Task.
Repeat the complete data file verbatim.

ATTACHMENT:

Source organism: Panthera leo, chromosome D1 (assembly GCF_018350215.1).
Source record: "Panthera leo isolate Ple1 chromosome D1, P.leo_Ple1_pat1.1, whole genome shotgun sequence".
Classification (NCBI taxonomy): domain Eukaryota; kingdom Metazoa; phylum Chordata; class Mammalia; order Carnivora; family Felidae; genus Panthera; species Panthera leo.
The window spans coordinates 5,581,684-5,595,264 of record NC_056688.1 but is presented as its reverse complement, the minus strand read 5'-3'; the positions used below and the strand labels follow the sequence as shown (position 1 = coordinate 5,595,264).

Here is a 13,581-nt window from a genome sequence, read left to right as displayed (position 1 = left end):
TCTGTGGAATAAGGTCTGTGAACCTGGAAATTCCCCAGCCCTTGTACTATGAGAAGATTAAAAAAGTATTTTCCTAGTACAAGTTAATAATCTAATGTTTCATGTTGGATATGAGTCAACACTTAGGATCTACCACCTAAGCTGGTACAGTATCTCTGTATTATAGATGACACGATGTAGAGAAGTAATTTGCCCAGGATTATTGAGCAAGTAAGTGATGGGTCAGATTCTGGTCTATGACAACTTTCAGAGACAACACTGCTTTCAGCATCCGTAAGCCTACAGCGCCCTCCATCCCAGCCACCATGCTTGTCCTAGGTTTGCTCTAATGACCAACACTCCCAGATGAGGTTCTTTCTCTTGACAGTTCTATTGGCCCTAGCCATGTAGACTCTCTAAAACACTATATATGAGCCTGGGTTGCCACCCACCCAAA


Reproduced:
Source organism: Panthera leo, chromosome D1 (assembly GCF_018350215.1).
Source record: "Panthera leo isolate Ple1 chromosome D1, P.leo_Ple1_pat1.1, whole genome shotgun sequence".
Classification (NCBI taxonomy): domain Eukaryota; kingdom Metazoa; phylum Chordata; class Mammalia; order Carnivora; family Felidae; genus Panthera; species Panthera leo.
The window spans coordinates 5,581,684-5,595,264 of record NC_056688.1 but is presented as its reverse complement, the minus strand read 5'-3'; the positions used below and the strand labels follow the sequence as shown (position 1 = coordinate 5,595,264).

Here is a 13,581-nt window from a genome sequence, read left to right as displayed (position 1 = left end):
TCTGTGGAATAAGGTCTGTGAACCTGGAAATTCCCCAGCCCTTGTACTATGAGAAGATTAAAAAAGTATTTTCCTAGTACAAGTTAATAATCTAATGTTTCATGTTGGATATGAGTCAACACTTAGGATCTACCACCTAAGCTGGTACAGTATCTCTGTATTATAGATGACACGATGTAGAGAAGTAATTTGCCCAGGATTATTGAGCAAGTAAGTGATGGGTCAGATTCTGGTCTATGACAACTTTCAGAGACAACACTGCTTTCAGCATCCGTAAGCCTACAGCGCCCTCCATCCCAGCCACCATGCTTGTCCTAGGTTTGCTCTAATGACCAACACTCCCAGATGAGGTTCTTTCTCTTGACAGTTCTATTGGCCCTAGCCATGTAGACTCTCTAAAACACTATATATGAGCCTGGGTTGCCACCCACCCAAA